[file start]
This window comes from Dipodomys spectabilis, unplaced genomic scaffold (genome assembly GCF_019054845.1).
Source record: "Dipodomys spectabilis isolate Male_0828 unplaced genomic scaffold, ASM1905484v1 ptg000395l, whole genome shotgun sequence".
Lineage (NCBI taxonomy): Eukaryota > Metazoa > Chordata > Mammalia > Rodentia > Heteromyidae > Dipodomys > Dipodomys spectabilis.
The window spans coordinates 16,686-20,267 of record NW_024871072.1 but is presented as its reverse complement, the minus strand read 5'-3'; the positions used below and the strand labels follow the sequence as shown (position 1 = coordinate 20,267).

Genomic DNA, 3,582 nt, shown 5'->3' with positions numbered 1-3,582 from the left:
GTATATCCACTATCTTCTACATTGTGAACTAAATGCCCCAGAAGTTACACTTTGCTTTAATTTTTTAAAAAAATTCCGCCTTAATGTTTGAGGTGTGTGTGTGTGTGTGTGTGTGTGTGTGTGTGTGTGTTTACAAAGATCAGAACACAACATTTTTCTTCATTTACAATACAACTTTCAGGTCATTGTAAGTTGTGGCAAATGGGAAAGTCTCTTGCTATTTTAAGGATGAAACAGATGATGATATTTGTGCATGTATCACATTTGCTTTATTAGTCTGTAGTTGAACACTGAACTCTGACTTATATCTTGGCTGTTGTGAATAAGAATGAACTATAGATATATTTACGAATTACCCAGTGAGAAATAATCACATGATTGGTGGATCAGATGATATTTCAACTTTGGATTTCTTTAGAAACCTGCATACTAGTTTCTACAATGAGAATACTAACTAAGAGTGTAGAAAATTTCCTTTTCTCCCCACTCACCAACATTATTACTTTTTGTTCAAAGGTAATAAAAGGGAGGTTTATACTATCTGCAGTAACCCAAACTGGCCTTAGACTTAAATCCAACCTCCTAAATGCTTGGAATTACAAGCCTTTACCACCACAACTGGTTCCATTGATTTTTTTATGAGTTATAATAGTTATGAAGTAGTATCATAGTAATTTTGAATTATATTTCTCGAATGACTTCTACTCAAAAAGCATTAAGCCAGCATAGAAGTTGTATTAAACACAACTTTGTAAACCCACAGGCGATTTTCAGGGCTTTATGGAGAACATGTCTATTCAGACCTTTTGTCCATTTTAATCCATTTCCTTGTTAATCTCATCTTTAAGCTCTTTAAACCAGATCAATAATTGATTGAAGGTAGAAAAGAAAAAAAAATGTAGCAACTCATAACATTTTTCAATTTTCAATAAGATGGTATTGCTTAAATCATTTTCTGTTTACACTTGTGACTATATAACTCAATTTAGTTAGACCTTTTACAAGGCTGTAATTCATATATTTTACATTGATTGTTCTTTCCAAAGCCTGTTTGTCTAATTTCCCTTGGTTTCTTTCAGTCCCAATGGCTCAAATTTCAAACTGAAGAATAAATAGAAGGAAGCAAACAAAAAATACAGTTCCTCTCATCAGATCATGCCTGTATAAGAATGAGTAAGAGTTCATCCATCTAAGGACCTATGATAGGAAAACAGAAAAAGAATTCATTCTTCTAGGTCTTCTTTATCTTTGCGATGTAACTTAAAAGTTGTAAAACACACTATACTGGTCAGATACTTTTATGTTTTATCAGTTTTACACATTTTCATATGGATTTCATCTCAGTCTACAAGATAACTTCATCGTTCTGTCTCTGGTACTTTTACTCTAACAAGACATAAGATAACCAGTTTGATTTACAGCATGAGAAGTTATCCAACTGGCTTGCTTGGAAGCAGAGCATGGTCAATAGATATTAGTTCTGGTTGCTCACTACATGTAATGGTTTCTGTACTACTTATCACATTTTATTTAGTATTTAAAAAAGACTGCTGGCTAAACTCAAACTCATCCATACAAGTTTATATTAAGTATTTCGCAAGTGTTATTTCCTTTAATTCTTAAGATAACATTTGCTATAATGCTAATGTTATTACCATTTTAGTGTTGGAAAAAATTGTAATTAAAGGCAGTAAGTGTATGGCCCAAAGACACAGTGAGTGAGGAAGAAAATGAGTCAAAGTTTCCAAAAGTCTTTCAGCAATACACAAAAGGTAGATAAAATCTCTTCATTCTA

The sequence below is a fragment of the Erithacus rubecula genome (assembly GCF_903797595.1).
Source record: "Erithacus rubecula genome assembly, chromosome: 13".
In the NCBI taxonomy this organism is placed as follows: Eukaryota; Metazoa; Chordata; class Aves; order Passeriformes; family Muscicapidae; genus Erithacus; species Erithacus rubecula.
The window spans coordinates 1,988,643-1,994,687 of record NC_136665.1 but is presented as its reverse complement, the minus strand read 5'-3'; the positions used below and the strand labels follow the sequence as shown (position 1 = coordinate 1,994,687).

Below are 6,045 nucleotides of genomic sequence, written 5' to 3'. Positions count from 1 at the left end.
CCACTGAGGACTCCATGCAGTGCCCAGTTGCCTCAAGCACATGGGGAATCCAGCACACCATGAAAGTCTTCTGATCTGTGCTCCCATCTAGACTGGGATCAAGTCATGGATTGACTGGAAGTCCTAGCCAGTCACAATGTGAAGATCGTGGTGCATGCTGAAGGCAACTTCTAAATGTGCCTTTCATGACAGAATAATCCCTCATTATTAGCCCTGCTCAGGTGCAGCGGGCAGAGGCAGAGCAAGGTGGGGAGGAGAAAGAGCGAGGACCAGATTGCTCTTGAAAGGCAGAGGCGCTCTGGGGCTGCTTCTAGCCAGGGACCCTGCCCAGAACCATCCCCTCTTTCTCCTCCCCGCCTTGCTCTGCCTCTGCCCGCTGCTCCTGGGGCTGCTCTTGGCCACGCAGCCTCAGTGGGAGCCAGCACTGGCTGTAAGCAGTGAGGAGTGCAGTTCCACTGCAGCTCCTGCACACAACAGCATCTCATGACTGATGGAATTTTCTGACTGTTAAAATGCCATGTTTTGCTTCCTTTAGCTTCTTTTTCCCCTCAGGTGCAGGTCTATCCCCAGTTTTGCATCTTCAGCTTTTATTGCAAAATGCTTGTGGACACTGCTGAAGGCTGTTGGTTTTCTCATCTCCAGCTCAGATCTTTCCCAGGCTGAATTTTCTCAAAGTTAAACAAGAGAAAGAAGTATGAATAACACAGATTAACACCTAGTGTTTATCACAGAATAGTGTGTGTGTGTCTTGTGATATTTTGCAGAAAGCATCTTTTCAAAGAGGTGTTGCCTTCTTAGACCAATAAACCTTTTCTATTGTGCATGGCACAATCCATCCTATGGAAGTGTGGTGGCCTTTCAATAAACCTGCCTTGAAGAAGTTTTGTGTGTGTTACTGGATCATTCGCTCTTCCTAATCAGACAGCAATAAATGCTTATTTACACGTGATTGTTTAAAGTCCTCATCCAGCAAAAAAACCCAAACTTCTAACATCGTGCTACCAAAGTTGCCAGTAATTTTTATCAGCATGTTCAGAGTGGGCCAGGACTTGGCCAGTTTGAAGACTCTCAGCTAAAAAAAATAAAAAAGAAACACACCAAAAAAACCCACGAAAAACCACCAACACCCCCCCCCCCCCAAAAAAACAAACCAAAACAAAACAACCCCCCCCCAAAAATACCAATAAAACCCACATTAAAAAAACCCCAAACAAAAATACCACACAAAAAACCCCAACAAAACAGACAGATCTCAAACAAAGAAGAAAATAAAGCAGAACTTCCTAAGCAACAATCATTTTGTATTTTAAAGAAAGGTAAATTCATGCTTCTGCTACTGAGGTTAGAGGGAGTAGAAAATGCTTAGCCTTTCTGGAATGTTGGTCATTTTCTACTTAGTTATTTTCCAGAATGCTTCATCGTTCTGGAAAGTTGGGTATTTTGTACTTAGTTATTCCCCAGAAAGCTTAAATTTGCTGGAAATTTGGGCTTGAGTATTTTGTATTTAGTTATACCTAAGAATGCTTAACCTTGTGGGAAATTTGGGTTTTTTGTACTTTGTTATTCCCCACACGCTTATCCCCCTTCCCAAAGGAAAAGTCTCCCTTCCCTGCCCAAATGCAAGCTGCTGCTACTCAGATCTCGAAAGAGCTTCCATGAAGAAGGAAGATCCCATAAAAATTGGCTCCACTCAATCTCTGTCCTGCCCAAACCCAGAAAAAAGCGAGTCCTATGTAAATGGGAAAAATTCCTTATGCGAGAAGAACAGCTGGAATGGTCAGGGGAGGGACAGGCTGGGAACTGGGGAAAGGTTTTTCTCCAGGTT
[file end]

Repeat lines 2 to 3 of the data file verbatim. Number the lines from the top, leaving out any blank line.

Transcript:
Source record: "Dipodomys spectabilis isolate Male_0828 unplaced genomic scaffold, ASM1905484v1 ptg000395l, whole genome shotgun sequence".
Lineage (NCBI taxonomy): Eukaryota > Metazoa > Chordata > Mammalia > Rodentia > Heteromyidae > Dipodomys > Dipodomys spectabilis.